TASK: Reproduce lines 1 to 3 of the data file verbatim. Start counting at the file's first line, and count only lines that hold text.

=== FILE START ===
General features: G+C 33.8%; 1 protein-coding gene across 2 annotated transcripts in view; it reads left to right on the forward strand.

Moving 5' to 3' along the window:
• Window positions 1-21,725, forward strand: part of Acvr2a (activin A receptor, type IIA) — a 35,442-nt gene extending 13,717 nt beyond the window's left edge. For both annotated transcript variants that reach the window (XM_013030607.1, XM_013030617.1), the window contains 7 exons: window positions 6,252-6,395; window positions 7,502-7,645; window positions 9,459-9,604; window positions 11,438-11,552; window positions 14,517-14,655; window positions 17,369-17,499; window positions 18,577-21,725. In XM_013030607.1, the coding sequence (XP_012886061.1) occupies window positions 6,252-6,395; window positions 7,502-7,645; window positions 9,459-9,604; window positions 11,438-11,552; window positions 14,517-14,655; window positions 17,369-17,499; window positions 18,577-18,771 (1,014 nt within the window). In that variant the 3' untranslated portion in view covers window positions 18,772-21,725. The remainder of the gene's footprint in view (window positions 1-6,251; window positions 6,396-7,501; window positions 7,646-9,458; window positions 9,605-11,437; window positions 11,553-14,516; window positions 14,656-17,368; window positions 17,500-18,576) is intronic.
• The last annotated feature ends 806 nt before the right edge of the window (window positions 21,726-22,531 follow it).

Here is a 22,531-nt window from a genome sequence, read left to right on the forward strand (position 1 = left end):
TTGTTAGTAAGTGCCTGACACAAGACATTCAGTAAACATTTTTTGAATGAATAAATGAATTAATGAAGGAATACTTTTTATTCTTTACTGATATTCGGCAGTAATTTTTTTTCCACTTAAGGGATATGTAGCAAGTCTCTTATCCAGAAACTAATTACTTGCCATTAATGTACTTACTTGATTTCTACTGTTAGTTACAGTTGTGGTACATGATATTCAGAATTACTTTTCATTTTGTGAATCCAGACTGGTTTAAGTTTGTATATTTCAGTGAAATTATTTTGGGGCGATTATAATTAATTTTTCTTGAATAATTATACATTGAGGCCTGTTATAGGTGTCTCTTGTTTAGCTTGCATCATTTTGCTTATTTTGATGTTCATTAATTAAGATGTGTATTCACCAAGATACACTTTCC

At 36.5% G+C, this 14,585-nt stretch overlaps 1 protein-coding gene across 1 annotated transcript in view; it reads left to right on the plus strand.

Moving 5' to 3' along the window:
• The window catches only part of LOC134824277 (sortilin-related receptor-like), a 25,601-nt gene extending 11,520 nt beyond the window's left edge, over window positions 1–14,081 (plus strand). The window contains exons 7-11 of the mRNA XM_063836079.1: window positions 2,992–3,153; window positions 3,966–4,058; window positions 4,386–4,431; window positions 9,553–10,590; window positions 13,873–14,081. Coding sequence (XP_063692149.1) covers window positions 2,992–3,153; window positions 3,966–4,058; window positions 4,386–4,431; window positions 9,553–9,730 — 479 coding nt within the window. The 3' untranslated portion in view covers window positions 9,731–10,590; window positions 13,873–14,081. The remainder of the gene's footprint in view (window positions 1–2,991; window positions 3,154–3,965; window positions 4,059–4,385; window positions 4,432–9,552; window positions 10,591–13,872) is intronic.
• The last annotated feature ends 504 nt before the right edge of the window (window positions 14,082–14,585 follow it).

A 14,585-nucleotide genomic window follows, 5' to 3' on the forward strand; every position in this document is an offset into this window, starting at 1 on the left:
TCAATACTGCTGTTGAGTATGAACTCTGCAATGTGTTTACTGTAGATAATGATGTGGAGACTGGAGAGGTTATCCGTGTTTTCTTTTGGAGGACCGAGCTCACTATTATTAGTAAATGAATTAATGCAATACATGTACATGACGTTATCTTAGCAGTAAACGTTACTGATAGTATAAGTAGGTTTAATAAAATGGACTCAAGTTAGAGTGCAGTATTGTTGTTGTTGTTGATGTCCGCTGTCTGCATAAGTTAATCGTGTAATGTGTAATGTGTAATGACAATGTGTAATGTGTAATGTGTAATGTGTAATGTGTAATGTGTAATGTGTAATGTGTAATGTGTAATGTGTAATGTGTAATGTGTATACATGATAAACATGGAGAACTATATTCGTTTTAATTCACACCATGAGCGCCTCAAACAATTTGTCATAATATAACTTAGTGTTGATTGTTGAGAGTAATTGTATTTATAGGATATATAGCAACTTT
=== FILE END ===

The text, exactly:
General features: G+C 33.8%; 1 protein-coding gene across 2 annotated transcripts in view; it reads left to right on the forward strand.

Moving 5' to 3' along the window:
• Window positions 1-21,725, forward strand: part of Acvr2a (activin A receptor, type IIA) — a 35,442-nt gene extending 13,717 nt beyond the window's left edge. For both annotated transcript variants that reach the window (XM_013030607.1, XM_013030617.1), the window contains 7 exons: window positions 6,252-6,395; window positions 7,502-7,645; window positions 9,459-9,604; window positions 11,438-11,552; window positions 14,517-14,655; window positions 17,369-17,499; window positions 18,577-21,725. In XM_013030607.1, the coding sequence (XP_012886061.1) occupies window positions 6,252-6,395; window positions 7,502-7,645; window positions 9,459-9,604; window positions 11,438-11,552; window positions 14,517-14,655; window positions 17,369-17,499; window positions 18,577-18,771 (1,014 nt within the window). In that variant the 3' untranslated portion in view covers window positions 18,772-21,725. The remainder of the gene's footprint in view (window positions 1-6,251; window positions 6,396-7,501; window positions 7,646-9,458; window positions 9,605-11,437; window positions 11,553-14,516; window positions 14,656-17,368; window positions 17,500-18,576) is intronic.